Coca-Cola Donates $2.6 Million to End Abortion Yet Claims to Empower Women
Coca-Cola Corporation’s donations helped elect Republican candidates whose intent was to end abortion rights in the United States despite its initiative to empower women. In addition, Coke spent over $2.6 million to help bankroll trigger abortion bans to be enacted when the Supreme Court overturned Roe v. Wade.
In addition to Coca-Cola, other big donor companies are General Motors, $2.5 million; Comcast Cable Communications (Xfinity), $1.9 million; AT&T Inc., $1.5 million; CVS Health (Pharmacy), $1.4 million; Walmart Inc., $1.1 million; Amazon.com Inc., $975 thousand; and Verizon, $900 thousand. Most of these corporations claim to support women while simultaneously donating money to groups that fought for the repeal of Roe v. Wade, according to Insider. Both Coca-Cola and AT&T claim to have strong women’s empowerment programs for employees.
Companies across the United States announced they would help women with reproductive care, including transportation to abortion-sanctuary states. However, of the businesses listed above, only Amazon promised to assist its employees. The e-commerce giant vowed to “pay up to $4,000 in travel expenses annually for non-life-threatening medical procedures that are not available within 100 miles of an employee’s home, including abortions,” according to The Hill.
California, Oregon, and Washington formed “the West Coast” alliance: The state’s governors set up special funding to give aid to women seeking legal abortions, according to Washington Gov. Jay Inslee during an interview with a local news station.
These companies apparently did not consider how businesses and employees would be affected as states rolled out new bans against abortion. Employers in abortion trigger law states could find it challenging to attract top female candidates to fill jobs.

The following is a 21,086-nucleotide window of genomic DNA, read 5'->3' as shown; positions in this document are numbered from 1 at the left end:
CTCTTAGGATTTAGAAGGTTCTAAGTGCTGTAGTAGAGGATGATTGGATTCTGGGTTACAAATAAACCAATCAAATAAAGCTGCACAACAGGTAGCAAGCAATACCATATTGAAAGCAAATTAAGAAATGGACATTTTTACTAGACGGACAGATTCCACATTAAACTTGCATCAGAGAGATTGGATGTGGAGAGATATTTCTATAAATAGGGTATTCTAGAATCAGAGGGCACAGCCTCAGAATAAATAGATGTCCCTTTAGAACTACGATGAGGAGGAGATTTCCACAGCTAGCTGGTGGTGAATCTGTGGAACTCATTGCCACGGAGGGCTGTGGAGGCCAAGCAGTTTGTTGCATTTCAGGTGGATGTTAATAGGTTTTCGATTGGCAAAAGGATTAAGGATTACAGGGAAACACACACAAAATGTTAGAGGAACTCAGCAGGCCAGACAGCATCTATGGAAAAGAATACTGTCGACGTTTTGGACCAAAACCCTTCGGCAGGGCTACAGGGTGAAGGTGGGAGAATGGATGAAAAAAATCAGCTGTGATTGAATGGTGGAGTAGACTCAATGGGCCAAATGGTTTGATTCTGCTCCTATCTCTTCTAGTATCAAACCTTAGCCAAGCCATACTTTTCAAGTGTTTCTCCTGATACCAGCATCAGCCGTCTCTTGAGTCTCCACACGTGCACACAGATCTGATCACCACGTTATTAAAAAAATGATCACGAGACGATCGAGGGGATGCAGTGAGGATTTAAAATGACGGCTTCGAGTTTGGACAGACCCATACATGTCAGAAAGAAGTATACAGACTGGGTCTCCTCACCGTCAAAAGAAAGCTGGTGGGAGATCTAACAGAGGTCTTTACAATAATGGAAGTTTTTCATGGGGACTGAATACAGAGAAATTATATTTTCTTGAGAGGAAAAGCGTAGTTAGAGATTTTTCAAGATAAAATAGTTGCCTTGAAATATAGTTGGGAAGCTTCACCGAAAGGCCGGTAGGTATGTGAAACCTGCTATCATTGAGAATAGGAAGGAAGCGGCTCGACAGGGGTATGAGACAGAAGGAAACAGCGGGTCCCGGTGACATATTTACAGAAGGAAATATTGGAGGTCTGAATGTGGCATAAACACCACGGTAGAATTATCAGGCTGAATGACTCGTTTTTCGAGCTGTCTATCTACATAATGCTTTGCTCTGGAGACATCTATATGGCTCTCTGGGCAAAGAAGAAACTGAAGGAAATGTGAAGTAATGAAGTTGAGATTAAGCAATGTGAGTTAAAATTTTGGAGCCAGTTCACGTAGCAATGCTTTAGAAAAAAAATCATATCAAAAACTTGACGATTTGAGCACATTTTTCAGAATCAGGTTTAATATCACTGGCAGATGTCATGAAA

Walmart, McDonald’s, Arby’s, the Cheesecake Factory, and the Department of Defense are the largest employers in all 13 trigger-law states: Idaho, Utah, Wyoming, the Dakotas, Texas, Louisianna, Arkansas, Mississippi, Kentucky, Tennessee, Oklahoma, and Missouri.
Another concern is that thousands of employees may soon be dealing with unintended pregnancies without access to abortions. This could lead to absenteeism as women travel to an abortion-sanctuary state.
Remember the Anti-Apartheid Boycott Against Coca-Cola?
Perhaps, Coca-Cola’s corporate officers forgot the successful nationwide boycott of the company in the 1980s at the height of apartheid in South Africa. The beverage manufacturer entered the South African market in 1938. In 1982, Black workers asked fellow South Africans to boycott Coke products.
Anti-apartheid protesters in the United States organized across the country. Union employees walked out of the plants. As a result of a years-long boycott, Coca-Cola planned to sell most of its stock to a South African firm, but Nelson Mandela’s election ushered in a democratic government, and Coke changed its plans.
Will any of these corporations realize that nearly 60% of adults polled in the United States do not support the Supreme Court’s ruling against abortion? Will it take boycotts to persuade these companies to align themselves with female employees and consumers?
Written by Cathy Milne-Ware
Business Insider: AT&T, Walmart, Citi, and other megacorporations bankrolled a wave of state abortion bans; by Nicole Guadiano, Tanya Dua, Kimberly Leonard, Andrea Michelson, Sindu Sandar, Rebecca Ungarino, and Angela Wang
Babson Thought & Action: How Coca-Cola is Leading Women’s Empowerment in the Developing World; by Kait Smith Lanthier
The Guardian: Many US companies move to pay travel costs for employees seeking abortions; Edward Helmore
The Hill: These companies will cover abortion travel costs for employees; by Karl Evers-Hillstrom
African Activist Archive: The Struggle for Justice In South Africa pdf; originally published by Washington Office on Africa Educational Fund
Featured and Top Image by DeusXFlorida Courtesy of Wikimedia – Creative Commons License
Inset Image Courtesy of Fibonacci’s Flickr Page – Creative Commons License